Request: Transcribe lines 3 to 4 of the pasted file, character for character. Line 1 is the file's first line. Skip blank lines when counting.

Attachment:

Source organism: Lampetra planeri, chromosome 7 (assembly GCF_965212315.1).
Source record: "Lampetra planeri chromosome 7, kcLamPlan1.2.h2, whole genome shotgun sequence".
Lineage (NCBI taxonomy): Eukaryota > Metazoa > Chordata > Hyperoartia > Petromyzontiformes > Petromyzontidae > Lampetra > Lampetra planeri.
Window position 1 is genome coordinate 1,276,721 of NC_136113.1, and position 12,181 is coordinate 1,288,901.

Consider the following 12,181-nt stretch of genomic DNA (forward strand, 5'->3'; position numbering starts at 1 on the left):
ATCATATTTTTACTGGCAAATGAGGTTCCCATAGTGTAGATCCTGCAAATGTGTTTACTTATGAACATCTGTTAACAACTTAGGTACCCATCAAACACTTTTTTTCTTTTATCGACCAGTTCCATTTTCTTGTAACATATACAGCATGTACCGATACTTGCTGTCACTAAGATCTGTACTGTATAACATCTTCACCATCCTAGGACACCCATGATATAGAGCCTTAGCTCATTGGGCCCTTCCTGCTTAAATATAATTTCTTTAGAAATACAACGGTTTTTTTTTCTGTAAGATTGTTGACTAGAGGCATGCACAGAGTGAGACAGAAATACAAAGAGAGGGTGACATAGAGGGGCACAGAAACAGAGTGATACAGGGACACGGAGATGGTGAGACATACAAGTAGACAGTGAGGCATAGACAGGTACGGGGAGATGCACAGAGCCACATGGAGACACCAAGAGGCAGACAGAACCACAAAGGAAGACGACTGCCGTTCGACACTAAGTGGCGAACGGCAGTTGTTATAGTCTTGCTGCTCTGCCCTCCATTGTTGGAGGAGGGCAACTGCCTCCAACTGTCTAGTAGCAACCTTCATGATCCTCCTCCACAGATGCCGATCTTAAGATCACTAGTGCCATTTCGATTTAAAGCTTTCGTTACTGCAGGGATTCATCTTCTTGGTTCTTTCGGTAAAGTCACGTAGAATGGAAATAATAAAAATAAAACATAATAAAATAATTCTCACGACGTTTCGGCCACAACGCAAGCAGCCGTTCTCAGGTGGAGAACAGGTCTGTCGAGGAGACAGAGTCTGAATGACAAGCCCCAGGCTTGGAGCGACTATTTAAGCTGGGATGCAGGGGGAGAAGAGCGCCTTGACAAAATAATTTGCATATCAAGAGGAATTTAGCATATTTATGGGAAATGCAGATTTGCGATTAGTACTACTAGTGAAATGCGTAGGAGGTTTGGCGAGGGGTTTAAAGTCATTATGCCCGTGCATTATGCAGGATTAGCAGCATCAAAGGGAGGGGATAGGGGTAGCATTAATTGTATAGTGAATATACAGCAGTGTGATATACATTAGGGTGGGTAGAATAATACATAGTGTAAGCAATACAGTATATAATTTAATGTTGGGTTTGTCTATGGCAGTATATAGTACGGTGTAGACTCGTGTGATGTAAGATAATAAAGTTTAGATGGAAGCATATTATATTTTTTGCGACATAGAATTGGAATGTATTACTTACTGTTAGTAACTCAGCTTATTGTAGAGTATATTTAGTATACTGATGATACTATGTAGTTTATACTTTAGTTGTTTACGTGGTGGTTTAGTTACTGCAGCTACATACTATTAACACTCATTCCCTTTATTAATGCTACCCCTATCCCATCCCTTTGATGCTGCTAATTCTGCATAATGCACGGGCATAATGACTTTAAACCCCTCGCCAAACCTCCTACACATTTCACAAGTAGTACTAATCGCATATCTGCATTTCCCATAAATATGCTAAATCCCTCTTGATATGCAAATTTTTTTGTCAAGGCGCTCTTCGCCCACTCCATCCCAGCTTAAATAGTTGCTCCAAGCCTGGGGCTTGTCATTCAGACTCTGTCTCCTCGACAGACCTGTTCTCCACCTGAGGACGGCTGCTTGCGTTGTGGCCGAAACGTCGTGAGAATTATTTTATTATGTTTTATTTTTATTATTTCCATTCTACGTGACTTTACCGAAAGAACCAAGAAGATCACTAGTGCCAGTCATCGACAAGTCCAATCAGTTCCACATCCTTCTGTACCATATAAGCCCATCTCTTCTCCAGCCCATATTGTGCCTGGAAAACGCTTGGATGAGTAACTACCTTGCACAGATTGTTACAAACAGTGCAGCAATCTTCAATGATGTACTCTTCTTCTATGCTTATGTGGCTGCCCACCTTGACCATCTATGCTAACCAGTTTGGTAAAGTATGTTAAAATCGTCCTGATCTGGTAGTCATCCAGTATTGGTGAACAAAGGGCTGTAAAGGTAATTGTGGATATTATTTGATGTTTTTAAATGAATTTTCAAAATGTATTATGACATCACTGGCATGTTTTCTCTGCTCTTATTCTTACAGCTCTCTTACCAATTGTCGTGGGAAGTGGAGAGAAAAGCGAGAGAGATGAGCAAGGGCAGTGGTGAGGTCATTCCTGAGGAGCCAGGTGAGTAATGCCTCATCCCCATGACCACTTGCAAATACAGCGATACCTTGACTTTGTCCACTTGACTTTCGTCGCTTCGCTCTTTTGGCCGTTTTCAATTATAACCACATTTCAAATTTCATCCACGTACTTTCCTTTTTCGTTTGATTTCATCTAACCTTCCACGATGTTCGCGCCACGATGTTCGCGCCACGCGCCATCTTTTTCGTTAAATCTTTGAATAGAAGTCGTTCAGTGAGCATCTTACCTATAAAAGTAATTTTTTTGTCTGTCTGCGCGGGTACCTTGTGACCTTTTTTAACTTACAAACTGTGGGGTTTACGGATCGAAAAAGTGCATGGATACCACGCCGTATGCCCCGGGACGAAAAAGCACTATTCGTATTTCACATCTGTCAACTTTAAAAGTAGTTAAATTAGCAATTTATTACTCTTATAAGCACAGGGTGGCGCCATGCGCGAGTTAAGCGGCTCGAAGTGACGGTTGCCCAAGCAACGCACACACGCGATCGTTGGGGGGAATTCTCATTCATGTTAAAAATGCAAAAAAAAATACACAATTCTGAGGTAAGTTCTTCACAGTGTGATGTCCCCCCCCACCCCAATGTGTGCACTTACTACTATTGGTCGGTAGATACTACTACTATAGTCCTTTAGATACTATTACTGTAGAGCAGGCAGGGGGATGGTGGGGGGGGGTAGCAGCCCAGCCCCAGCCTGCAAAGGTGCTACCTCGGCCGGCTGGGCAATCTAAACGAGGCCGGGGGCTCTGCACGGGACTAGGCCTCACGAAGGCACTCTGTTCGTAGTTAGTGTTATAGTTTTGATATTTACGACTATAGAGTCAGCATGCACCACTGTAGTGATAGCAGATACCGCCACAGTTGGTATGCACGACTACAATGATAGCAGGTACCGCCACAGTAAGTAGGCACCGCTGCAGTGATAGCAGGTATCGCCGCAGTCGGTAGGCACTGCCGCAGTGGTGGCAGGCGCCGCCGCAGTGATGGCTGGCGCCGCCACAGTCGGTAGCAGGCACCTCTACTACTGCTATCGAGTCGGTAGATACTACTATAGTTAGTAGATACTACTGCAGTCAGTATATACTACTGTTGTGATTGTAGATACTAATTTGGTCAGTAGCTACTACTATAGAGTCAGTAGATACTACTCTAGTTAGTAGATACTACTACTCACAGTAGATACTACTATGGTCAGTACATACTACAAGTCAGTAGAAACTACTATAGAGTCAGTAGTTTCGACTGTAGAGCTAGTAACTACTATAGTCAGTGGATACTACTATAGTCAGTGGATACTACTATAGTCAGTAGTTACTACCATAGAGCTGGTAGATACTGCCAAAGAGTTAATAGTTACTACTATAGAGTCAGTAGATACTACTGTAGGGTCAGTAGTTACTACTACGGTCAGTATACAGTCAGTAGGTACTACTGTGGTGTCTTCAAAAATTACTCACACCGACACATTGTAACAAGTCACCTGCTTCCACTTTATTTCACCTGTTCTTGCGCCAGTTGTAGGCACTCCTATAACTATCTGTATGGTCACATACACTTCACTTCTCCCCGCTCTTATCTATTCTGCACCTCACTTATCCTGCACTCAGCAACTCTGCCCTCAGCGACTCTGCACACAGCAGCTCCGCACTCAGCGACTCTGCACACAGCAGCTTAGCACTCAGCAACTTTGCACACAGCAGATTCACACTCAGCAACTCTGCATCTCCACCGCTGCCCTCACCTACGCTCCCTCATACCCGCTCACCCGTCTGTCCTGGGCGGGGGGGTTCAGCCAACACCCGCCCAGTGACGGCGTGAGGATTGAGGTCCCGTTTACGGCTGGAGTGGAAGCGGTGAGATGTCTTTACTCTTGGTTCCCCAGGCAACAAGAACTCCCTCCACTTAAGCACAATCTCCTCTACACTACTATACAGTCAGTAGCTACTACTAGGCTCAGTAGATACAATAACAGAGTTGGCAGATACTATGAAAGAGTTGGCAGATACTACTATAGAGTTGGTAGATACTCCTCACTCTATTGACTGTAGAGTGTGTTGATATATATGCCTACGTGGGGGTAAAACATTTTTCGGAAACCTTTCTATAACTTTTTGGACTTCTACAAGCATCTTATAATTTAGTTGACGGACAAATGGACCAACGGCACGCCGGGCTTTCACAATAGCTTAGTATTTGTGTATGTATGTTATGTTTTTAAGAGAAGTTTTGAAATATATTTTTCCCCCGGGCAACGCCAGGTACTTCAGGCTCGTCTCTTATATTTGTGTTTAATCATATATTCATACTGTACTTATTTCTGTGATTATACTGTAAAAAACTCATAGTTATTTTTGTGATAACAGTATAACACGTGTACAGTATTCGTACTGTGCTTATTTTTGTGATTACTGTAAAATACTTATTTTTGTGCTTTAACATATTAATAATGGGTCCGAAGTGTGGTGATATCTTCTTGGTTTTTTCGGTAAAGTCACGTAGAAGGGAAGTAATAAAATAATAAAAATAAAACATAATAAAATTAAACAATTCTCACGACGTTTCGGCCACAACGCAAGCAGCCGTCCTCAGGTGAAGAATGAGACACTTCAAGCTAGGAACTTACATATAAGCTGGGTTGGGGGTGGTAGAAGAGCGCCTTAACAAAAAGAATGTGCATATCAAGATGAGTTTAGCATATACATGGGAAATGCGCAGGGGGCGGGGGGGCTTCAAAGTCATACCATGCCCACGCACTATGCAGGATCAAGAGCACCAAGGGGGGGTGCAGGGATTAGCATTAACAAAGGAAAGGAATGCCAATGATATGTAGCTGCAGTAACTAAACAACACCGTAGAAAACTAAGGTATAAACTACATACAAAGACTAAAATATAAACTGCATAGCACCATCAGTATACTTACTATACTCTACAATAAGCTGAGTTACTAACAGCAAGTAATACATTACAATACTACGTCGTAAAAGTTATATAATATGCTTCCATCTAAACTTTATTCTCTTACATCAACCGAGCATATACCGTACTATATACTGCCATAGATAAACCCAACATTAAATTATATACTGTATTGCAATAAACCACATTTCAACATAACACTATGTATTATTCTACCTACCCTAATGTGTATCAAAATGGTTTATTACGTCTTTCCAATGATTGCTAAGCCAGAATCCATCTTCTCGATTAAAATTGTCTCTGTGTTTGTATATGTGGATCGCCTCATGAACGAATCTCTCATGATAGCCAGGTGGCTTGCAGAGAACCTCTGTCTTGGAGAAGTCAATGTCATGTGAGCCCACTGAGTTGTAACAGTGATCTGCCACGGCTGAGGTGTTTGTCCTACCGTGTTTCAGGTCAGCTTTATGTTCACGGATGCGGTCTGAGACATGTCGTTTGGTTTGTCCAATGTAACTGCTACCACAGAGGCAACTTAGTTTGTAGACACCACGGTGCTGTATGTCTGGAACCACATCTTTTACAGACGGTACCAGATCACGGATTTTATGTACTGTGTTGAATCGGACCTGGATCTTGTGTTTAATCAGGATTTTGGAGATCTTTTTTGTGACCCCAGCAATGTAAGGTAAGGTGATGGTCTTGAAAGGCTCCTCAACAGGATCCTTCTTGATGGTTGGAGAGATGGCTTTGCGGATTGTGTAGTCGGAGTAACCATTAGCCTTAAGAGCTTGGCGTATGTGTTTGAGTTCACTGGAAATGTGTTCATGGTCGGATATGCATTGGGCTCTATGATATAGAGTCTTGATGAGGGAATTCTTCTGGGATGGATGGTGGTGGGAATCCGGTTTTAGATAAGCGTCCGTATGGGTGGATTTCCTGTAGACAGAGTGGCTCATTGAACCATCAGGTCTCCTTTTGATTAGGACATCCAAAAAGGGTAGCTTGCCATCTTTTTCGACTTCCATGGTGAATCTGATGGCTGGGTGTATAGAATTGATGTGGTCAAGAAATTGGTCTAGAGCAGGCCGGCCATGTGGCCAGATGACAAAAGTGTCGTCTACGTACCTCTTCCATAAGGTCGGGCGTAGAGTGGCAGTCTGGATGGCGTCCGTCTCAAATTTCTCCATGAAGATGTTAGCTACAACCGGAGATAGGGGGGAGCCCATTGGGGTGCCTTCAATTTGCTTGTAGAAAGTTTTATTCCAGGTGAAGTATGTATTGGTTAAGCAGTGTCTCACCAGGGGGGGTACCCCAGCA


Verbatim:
Lineage (NCBI taxonomy): Eukaryota > Metazoa > Chordata > Hyperoartia > Petromyzontiformes > Petromyzontidae > Lampetra > Lampetra planeri.
Window position 1 is genome coordinate 1,276,721 of NC_136113.1, and position 12,181 is coordinate 1,288,901.